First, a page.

† Corresponding author. E-mail:
Project supported by the National Natural Science Foundation of China (Grant Nos. 11374217, 11135012, and 11375262) and the Joint Fund of the National Natural Science Foundation of China and the China Academy of Engineering Physics (Grant No. 11176020).
Thermodynamic and chemical properties of liquid carbon dioxide and nitrogen (CO2–N2) mixture under the conditions of extremely high densities and temperatures are studied by using quantum molecular dynamic (QMD) simulations based on density functional theory including dispersion corrections (DFT-D). We present equilibrium properties of liquid mixture for 112 separate density and temperature points, by selecting densities ranging from ρ = 1.80 g/cm3 to 3.40 g/cm3 and temperatures from T = 500 K to 8000 K. In the range of our study, the liquid CO2–N2 mixture undergoes a continuous transition from molecular to atomic fluid state and liquid polymerization inferred from pair correlation functions (PCFs) and the distribution of various molecular components. The insulator–metal transition is demonstrated by means of the electronic density of states (DOS).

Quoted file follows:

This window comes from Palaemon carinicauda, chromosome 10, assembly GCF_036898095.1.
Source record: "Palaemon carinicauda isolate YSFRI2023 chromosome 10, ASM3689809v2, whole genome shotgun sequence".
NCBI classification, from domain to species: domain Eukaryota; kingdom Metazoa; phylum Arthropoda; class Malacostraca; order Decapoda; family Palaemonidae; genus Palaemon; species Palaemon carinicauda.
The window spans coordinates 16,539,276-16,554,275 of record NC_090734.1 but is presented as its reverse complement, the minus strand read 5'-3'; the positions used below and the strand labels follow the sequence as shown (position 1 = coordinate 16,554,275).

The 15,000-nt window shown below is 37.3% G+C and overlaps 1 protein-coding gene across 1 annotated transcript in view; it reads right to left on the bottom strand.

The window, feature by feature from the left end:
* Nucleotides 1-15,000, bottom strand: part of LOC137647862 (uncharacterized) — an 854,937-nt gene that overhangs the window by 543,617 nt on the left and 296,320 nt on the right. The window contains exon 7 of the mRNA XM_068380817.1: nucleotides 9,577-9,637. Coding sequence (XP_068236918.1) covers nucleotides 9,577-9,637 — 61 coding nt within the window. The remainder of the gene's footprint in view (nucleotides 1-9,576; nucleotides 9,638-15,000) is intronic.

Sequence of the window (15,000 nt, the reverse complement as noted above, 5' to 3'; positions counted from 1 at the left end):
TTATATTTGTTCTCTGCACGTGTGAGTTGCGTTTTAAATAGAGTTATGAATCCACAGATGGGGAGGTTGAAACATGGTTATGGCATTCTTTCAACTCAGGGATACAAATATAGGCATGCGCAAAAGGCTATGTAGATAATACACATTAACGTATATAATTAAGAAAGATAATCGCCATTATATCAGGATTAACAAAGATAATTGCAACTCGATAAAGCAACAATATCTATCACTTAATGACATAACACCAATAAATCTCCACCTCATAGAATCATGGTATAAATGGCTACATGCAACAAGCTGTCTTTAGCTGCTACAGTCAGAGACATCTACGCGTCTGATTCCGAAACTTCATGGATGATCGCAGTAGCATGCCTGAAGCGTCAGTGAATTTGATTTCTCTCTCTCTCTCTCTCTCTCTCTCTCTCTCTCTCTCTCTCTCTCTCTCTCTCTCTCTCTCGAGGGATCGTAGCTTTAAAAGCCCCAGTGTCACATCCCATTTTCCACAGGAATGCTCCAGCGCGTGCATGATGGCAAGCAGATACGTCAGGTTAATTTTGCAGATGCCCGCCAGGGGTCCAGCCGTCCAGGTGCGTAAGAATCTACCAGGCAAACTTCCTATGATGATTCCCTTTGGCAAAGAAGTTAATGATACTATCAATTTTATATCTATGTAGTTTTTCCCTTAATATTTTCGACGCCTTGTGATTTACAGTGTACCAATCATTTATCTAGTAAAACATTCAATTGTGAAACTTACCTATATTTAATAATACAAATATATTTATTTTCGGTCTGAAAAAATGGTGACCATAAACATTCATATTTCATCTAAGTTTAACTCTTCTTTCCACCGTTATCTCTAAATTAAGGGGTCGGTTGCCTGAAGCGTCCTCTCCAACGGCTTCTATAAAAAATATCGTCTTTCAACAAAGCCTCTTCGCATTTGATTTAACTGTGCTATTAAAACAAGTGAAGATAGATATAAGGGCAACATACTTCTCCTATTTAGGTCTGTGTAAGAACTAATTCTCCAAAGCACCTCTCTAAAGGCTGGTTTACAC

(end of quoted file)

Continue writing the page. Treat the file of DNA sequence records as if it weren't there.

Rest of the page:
With the continuing development of fluid science, shock physics, detonation science, and geophysics, the study of material properties under extreme conditions has attracted extensive attention. In the last decade, this has been made possible due to both the increasing accuracy of experimental diagnostics and the expanding computing capabilities. On the experimental techniques side, gas gun, chemical explosives, and pulsed power,[7,8] have been adopted in dynamic compressions, where pressures could reach the megabar region. Among the theoretical models, thermochemical calculations have been developed and concentrated mainly on the dynamic compressions of energetic materials and the equation of state (EOS) of these detonation products, of which N2 and CO2 are usually the main components because of their relatively large negative formation enthalpies. Thermochemical calculations are based on a microscopic description of pair interactions determinated by explosive detonation data. Nevertheless, the EOS predictions would lose their accuracies due to modifications of thermodynamic conditions and chemical composition of the detonation product mixture. Therefore, a variety of direct simulation methods have been developed, such as the path-integral Monte Carlo[12,13] (PIMC) and density-functional theory (DFT) molecular dynamics (MD).[14–17] Up to now, quantum molecular dynamics (QMD)[18,19] has been particularly suited for the study of such chemical processes as ionization, recombination, dissociation, and association of the various atomic species present in the warm dense matter. In spite of the fact that these theoretical simulations in some cases already provided explanatory and predictive results, however, some discrepancies were observed between the results of QMD calculations and the thermochemical predictions.[10,20] Some theoretical results agree well with experiment data only in the case of higher density. It could be argued that DFT would not accurately predict the thermodynamic properties of warm dense matter with some systematic errors due to the fact that dispersion interactions are not taken into account. The van der Waals (vdW) interactions are expected to play a significant role in determining the mechanical properties of some materials. In the study of the thermophysical properties for liquid carbon monoxide and nitrogen (CO–N2) mixture under extreme conditions, we tried to explore the effect of vdW forces on liquid–liquid phase transition in the shock-compressed process, and found that the vdW interaction has a negative contribution to the pressure and tends to reduce the overestimation of the equilibrium volume.